• Case management to address legal, medical, housing, income and employment needs
  • HIV/AIDS counseling, case management
  • Career counseling
  • Tobacco education and treatment services
tobacco free policy
Tobacco-Free Policy
  • Adopted in 2000, established an environment free of tobacco use
  • The program recognizes through the policy that nicotine is an addictive drug and that it poses a substantial risk to the life and health of individuals who use tobacco and who are exposed to tobacco smoke
  • No in-house services in place, occasional outside providers offered education and treatment
tobacco education and treatment services
Tobacco Education and Treatment Services
  • The American Legacy Foundation funded a pilot program that began on September 1, 2002
  • Received 2 year continuation beginning September 1, 2003 through August 30, 2005
  • Began integrating the tobacco treatment services into the existing services
tobacco education and treatment services34
Tobacco Education and Treatment Services
  • One full-time staff to provide services to all programs
  • All clients receive an assessment of tobacco dependency – 5 A’s
  • If client reports smoking they are referred to the Tobacco Treatment Coordinator
  • Clients that report smoking are given 8 individual sessions
  • All clients participate in 8 education groups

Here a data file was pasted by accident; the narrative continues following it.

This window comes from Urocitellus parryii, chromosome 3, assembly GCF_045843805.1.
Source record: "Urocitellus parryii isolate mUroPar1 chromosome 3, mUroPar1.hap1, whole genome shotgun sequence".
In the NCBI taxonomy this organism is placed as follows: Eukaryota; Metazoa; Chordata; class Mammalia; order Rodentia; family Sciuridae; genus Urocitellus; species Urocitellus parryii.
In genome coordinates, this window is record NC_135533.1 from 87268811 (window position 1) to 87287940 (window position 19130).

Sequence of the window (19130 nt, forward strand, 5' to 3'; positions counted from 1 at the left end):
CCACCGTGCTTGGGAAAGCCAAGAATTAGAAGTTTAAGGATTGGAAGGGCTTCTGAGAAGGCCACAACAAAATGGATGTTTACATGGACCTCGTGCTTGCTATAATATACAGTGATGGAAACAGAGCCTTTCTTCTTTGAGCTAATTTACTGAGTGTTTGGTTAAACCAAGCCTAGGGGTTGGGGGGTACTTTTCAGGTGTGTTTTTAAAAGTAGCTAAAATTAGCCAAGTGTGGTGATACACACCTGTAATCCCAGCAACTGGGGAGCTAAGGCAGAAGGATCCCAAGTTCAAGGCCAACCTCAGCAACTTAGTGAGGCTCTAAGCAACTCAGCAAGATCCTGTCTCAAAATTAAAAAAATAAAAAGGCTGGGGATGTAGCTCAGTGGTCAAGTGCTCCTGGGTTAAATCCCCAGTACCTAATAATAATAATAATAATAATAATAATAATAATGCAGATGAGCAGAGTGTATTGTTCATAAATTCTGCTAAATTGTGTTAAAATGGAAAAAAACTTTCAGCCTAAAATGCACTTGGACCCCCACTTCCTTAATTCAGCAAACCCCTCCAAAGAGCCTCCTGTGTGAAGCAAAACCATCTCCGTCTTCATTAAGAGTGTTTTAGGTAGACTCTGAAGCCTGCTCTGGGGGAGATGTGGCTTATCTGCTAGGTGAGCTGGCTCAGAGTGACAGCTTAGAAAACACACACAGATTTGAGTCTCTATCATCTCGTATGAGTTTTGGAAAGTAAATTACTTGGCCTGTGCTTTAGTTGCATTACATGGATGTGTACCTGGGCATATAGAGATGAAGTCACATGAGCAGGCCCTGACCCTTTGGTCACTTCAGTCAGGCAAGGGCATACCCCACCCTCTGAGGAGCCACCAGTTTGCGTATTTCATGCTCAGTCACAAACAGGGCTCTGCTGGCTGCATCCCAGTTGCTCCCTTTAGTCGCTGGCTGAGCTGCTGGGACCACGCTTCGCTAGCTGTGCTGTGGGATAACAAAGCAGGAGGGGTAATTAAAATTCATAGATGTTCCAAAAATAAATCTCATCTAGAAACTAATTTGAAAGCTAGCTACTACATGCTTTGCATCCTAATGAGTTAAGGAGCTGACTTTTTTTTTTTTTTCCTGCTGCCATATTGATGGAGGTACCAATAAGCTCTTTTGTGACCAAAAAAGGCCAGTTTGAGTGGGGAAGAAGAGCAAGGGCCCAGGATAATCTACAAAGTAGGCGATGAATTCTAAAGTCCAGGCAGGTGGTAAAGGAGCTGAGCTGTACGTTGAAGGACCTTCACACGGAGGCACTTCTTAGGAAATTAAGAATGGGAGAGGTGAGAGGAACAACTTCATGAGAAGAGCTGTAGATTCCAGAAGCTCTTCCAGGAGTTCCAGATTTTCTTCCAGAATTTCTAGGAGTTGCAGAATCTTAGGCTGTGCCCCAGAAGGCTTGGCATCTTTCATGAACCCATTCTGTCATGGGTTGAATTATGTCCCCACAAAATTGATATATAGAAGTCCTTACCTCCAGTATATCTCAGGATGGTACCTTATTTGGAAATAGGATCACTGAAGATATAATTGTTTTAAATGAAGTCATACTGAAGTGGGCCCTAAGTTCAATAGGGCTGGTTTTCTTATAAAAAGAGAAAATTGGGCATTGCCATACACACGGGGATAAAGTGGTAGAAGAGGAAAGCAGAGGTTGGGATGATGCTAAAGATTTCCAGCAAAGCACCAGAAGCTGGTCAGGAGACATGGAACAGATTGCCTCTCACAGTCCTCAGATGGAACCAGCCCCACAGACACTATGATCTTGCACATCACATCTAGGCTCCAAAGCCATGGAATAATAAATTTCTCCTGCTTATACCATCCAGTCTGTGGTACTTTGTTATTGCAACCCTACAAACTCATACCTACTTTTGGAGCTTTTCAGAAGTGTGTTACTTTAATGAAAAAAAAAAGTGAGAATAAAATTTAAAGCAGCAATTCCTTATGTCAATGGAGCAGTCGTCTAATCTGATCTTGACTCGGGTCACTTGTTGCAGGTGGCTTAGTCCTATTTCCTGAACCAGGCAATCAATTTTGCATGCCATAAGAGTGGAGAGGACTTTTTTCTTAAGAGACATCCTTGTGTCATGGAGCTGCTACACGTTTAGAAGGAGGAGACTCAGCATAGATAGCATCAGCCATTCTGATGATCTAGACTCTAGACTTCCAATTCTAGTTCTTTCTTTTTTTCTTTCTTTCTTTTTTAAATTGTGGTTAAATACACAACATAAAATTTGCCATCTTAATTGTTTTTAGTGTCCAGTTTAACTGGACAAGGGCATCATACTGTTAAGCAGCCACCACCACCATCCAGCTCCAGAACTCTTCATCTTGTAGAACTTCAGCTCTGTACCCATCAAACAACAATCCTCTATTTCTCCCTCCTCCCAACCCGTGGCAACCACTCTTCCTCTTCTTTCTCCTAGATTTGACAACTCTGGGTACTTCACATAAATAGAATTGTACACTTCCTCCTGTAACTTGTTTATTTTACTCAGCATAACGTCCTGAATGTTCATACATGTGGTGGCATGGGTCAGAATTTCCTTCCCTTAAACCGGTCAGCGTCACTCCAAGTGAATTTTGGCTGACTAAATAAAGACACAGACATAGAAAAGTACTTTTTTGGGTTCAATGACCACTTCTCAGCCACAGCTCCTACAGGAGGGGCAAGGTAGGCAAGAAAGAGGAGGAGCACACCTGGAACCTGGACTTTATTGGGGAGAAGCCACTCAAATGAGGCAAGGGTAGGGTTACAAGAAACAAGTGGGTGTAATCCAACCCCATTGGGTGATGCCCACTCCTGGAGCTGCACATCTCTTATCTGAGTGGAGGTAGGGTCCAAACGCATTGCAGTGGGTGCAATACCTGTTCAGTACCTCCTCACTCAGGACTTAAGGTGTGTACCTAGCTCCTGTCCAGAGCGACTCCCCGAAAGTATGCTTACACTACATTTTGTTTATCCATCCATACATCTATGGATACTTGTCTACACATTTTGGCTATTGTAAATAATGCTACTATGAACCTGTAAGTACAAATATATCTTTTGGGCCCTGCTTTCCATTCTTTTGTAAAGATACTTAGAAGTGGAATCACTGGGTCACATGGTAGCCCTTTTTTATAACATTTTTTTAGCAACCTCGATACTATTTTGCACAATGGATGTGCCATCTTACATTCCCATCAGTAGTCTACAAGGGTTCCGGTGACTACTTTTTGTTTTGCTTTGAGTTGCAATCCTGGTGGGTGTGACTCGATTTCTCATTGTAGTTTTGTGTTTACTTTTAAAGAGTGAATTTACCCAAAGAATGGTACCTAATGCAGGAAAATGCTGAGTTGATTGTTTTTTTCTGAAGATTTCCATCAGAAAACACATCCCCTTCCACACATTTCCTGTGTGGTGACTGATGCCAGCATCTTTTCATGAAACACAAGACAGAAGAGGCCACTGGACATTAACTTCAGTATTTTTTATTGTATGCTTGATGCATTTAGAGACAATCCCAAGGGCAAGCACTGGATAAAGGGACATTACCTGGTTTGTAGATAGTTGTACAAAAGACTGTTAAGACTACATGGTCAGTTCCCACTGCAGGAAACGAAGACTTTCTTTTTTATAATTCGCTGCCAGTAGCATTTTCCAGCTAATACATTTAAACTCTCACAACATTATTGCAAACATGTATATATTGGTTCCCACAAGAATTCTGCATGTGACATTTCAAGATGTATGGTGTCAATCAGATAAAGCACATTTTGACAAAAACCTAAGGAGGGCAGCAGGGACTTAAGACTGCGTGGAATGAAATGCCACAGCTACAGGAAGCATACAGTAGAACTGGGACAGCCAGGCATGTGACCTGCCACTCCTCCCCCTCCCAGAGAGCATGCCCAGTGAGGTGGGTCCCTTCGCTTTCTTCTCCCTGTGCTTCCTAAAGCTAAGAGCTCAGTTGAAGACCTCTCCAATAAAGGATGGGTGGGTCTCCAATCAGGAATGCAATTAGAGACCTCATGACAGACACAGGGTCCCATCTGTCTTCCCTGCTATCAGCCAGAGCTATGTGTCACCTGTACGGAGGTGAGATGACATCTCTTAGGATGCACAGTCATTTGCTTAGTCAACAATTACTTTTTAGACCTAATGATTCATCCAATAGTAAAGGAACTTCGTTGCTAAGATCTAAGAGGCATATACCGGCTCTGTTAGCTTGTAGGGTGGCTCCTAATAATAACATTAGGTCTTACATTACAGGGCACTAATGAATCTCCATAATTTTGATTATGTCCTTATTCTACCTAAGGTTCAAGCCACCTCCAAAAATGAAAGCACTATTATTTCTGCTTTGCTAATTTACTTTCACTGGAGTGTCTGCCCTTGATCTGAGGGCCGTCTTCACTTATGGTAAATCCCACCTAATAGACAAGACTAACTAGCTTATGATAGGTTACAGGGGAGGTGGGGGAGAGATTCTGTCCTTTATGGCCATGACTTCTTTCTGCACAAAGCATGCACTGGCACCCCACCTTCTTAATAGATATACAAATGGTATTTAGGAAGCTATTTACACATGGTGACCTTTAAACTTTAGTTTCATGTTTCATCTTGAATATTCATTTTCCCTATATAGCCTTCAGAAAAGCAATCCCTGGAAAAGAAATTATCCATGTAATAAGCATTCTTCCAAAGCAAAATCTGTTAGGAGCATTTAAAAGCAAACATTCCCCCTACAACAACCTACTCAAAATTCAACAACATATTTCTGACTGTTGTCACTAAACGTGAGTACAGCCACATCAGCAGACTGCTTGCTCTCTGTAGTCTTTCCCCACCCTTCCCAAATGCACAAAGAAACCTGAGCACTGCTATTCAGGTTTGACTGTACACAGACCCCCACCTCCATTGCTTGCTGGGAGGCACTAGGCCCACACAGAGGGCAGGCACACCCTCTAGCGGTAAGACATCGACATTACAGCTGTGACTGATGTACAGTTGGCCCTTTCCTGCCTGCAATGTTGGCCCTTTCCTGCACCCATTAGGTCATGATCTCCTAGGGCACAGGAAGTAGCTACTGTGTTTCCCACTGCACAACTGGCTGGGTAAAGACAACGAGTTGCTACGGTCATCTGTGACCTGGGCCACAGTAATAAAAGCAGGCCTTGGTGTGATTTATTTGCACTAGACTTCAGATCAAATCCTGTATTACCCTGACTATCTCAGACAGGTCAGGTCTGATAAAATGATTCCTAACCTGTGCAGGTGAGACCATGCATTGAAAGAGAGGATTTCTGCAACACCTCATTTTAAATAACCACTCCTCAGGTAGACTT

• Nicotine replacement therapy is offered in the form of nicotine patches and gum
goals clients
Goals - Clients
  • To educate clients about the effects of tobacco and the benefits of quitting
  • To motivate clients through Motivational Interviewing counseling techniques to start moving along the Stages of Change towards preparation or action stage
goals staff
Goals - Staff
  • Reinforce already Tobacco-Free Policy (no staff smoke at the facility while at work or around premises)
  • Staff receive on-going training to integrate tobacco education and treatment in the program
goals community
Goals - Community
  • To disseminate information about tobacco to other agencies and to the community
  • Activities
    • Participate in CENAR meeting
    • Provide information in community events
    • Provide information for clients to take to families
activities to reinforce tobacco free lives
Activities to Reinforce Tobacco-Free Lives
  • Exercise with the women at the residential treatment program Latinas y Niños
  • Meditation groups at the men’s residential program – Casa Esperanza
  • Teach relaxation techniques in every group